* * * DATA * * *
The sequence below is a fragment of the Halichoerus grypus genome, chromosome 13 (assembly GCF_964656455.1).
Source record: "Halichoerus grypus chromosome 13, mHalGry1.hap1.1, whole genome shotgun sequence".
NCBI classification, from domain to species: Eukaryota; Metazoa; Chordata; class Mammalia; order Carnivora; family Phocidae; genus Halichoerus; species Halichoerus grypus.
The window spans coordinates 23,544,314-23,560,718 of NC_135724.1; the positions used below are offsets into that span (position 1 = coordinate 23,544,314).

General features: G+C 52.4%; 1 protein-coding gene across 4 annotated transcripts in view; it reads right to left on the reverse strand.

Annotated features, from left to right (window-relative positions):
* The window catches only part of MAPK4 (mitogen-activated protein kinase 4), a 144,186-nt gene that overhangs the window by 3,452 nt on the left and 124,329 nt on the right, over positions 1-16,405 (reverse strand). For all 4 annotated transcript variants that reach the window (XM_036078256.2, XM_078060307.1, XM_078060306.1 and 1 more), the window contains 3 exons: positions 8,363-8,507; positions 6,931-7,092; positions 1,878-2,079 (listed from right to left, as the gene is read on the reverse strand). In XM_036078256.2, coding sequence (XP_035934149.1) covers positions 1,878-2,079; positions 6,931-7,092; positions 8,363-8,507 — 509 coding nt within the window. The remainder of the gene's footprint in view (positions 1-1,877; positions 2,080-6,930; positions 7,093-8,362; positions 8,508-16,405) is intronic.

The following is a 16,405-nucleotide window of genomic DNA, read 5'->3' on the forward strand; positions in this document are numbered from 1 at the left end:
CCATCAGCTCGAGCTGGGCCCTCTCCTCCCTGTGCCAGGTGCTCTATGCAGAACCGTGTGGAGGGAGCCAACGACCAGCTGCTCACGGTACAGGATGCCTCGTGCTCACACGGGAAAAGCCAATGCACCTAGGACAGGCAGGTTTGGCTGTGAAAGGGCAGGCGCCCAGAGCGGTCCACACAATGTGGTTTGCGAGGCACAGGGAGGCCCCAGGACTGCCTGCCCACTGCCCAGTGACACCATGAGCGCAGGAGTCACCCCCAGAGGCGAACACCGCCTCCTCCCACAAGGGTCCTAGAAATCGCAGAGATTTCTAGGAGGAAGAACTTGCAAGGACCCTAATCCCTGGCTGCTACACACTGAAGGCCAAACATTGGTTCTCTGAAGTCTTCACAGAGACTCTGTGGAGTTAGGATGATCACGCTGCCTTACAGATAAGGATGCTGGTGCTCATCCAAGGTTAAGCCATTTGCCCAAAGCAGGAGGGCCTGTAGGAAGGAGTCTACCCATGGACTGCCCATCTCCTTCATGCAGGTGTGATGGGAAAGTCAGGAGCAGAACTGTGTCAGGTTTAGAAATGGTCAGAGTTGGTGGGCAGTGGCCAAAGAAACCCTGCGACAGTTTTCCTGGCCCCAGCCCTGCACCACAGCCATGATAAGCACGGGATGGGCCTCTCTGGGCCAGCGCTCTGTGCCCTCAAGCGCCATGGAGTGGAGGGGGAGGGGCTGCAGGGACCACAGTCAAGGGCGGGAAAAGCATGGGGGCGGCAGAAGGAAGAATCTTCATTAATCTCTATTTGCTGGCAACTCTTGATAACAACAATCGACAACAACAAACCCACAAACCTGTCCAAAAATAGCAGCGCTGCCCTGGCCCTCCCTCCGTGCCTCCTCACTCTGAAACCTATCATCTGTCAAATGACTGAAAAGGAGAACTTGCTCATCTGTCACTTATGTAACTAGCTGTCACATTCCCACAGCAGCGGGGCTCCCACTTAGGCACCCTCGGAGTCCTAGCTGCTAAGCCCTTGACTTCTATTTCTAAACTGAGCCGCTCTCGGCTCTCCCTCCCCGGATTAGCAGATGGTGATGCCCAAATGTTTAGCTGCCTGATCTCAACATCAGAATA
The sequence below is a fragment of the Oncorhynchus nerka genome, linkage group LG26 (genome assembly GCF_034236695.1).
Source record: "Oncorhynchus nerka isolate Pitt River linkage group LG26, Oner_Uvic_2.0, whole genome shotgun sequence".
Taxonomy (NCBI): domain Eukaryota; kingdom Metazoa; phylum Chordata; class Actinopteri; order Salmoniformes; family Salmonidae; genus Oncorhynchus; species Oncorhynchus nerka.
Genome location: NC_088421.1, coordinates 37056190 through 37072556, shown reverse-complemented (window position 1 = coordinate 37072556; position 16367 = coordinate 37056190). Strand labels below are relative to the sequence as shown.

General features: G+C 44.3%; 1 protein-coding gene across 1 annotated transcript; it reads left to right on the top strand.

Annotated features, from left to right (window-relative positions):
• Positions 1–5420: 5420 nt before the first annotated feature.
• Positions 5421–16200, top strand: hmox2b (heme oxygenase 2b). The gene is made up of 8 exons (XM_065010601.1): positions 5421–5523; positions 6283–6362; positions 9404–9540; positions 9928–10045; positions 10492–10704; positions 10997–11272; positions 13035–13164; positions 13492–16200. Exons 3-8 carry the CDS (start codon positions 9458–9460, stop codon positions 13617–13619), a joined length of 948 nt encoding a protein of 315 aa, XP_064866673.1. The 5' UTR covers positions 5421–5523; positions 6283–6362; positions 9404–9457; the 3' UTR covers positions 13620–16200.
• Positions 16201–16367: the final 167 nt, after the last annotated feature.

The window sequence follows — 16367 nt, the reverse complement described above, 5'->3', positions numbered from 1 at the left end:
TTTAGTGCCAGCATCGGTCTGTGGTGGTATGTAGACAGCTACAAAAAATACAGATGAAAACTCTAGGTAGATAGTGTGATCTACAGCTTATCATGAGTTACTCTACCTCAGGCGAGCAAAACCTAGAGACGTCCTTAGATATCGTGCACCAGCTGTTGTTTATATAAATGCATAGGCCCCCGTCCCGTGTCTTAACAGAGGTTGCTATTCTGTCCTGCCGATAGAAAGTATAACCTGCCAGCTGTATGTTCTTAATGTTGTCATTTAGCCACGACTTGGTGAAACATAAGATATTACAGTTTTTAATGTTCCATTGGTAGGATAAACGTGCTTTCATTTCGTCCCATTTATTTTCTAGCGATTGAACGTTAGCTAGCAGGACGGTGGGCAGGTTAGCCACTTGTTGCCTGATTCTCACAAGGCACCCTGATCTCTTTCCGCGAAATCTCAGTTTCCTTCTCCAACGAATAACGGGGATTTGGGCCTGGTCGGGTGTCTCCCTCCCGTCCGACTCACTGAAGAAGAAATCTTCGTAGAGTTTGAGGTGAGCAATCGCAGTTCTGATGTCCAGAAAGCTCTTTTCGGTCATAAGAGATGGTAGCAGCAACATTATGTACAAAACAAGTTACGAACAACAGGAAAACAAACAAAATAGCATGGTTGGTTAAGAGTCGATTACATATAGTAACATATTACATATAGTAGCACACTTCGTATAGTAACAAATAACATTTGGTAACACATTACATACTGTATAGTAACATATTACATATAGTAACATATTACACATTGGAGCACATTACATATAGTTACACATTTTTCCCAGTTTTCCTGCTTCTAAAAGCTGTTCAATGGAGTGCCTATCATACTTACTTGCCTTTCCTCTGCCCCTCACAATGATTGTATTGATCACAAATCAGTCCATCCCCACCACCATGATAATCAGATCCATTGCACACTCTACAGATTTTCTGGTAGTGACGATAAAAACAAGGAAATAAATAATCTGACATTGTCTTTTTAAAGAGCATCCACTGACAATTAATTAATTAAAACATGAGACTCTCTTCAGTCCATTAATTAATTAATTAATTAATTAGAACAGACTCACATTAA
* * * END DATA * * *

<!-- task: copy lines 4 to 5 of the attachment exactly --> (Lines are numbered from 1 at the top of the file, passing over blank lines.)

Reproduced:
The window spans coordinates 23,544,314-23,560,718 of NC_135724.1; the positions used below are offsets into that span (position 1 = coordinate 23,544,314).

General features: G+C 52.4%; 1 protein-coding gene across 4 annotated transcripts in view; it reads right to left on the reverse strand.